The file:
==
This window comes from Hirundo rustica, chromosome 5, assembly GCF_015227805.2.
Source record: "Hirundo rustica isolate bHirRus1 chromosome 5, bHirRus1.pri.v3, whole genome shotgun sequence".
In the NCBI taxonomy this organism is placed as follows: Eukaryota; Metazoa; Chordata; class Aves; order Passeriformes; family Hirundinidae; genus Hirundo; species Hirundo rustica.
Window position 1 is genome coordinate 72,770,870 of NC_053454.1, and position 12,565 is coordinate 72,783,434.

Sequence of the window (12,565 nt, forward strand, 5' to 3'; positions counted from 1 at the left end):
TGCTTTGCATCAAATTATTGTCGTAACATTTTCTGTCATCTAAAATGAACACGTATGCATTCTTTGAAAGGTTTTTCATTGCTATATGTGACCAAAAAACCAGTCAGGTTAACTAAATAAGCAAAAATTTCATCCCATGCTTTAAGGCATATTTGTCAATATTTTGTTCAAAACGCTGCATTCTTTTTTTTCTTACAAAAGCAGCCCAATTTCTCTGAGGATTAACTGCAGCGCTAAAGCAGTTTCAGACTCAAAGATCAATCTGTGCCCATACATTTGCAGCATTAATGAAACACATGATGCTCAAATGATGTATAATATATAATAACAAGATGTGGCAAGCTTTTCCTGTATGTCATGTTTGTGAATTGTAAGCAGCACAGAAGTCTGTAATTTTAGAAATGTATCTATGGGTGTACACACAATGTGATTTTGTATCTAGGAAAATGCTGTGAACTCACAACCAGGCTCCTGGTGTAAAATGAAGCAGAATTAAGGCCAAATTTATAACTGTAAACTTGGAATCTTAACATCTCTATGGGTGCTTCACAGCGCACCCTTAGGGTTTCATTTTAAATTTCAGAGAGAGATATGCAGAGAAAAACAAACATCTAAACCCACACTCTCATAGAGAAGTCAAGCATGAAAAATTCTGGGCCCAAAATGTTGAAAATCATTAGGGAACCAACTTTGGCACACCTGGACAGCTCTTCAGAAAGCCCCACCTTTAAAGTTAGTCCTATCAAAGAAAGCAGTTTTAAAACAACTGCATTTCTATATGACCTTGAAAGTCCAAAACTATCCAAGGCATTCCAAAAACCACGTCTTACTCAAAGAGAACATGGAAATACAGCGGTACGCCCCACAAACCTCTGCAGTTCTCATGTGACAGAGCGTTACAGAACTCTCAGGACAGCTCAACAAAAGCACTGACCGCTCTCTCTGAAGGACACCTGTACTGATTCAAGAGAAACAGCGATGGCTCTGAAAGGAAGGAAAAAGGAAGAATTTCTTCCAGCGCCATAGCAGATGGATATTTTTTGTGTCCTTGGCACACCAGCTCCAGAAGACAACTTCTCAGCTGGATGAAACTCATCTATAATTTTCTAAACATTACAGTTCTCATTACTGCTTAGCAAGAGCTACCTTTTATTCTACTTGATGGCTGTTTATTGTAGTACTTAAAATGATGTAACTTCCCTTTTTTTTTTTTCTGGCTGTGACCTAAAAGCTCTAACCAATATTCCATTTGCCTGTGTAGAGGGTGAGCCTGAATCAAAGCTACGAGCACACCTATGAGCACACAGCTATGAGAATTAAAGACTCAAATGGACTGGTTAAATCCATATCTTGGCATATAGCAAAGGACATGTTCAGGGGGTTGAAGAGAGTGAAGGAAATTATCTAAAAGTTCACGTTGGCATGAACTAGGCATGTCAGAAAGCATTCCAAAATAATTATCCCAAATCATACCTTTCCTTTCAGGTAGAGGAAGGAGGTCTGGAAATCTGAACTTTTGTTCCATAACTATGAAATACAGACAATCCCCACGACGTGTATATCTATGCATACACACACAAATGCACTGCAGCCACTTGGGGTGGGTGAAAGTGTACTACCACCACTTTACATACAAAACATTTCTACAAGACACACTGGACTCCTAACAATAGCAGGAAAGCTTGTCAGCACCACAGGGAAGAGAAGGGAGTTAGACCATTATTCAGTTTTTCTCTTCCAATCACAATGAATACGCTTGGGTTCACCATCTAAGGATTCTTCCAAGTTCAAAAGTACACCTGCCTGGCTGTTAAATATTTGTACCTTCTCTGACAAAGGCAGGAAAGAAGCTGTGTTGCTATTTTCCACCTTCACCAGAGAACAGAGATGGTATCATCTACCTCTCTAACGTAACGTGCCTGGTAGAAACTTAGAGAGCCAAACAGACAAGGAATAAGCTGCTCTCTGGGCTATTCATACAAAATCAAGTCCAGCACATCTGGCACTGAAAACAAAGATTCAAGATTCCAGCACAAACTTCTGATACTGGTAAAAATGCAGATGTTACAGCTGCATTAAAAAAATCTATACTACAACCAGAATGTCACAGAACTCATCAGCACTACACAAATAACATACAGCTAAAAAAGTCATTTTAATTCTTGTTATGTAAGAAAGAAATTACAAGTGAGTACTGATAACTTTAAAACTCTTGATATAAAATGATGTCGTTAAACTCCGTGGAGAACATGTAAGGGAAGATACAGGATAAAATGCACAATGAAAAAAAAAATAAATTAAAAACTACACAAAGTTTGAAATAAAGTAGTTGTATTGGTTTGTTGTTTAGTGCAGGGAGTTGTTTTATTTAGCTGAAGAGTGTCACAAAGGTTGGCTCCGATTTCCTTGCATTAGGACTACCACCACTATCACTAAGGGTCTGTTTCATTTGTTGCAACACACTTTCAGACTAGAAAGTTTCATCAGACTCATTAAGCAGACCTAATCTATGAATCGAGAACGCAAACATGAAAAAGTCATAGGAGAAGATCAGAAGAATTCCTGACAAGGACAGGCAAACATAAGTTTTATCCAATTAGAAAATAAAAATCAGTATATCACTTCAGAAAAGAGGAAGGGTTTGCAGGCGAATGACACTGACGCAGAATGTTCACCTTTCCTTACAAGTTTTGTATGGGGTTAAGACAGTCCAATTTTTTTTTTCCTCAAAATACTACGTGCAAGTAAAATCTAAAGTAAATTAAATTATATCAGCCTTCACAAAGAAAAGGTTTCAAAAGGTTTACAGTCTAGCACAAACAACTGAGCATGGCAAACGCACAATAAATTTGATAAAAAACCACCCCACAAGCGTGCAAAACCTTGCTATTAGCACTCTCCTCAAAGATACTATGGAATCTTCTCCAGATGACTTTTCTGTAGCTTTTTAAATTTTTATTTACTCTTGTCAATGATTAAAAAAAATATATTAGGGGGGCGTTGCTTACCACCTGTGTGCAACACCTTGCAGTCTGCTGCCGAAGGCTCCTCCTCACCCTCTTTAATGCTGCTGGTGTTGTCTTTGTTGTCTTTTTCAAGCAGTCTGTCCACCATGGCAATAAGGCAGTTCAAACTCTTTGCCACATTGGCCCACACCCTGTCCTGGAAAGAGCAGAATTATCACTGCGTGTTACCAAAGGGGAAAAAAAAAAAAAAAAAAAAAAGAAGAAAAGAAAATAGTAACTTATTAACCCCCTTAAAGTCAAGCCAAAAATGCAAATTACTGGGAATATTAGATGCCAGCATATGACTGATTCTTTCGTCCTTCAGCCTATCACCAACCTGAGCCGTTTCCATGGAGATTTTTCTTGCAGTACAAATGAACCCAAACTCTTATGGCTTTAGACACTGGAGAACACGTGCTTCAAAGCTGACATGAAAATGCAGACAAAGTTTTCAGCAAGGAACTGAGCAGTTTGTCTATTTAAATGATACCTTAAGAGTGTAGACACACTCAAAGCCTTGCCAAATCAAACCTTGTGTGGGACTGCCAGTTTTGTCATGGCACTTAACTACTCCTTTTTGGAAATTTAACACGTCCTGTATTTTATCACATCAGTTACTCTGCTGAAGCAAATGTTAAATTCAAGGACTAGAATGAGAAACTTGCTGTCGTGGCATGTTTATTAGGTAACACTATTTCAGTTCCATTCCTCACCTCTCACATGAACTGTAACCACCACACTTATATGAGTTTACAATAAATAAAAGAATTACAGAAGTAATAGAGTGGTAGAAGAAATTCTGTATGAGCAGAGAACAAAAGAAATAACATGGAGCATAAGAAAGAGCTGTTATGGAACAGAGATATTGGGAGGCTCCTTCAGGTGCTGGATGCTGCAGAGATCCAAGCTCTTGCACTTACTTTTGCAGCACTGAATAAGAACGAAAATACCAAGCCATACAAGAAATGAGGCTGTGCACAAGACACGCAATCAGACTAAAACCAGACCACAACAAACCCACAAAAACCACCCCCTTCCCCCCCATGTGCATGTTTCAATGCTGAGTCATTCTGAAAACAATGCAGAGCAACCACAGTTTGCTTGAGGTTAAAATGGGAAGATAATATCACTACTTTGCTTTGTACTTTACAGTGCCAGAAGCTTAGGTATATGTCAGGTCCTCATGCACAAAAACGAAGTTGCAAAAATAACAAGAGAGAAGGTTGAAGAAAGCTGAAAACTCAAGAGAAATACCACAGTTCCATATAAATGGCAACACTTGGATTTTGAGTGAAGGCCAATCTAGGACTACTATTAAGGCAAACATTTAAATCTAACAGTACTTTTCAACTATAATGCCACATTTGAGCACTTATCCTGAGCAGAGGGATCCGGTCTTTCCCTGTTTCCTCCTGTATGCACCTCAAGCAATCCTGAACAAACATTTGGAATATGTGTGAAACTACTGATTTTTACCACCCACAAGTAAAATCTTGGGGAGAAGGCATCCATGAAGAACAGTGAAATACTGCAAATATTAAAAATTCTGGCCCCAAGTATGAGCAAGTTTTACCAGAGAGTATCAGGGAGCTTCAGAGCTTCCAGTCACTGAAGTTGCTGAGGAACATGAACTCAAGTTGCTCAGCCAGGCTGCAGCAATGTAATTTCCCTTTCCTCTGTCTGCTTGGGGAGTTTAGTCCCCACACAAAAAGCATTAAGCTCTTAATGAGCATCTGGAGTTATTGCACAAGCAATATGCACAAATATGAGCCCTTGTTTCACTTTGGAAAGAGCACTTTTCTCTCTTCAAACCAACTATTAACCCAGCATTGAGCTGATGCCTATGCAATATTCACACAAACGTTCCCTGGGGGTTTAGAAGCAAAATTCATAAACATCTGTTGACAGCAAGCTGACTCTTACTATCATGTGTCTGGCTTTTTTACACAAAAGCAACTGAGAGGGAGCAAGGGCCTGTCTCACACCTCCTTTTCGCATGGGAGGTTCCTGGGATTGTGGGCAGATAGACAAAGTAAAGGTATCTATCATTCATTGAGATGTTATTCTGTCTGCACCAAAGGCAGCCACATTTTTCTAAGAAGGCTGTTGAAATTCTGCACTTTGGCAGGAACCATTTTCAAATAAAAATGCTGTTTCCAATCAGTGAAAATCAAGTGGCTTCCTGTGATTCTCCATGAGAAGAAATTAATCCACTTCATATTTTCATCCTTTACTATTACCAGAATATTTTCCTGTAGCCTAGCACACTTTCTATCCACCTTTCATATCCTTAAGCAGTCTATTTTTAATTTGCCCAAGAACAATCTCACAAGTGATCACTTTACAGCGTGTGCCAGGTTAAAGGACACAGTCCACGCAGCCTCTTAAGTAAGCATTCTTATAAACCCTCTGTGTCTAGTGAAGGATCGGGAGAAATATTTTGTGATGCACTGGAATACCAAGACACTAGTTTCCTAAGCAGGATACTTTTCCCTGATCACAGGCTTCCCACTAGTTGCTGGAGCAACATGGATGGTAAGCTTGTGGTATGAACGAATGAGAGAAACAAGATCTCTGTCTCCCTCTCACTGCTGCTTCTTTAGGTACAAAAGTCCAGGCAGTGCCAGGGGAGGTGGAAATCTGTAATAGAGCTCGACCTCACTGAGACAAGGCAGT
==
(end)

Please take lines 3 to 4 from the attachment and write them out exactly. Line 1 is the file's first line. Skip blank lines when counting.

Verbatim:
In the NCBI taxonomy this organism is placed as follows: Eukaryota; Metazoa; Chordata; class Aves; order Passeriformes; family Hirundinidae; genus Hirundo; species Hirundo rustica.
Window position 1 is genome coordinate 72,770,870 of NC_053454.1, and position 12,565 is coordinate 72,783,434.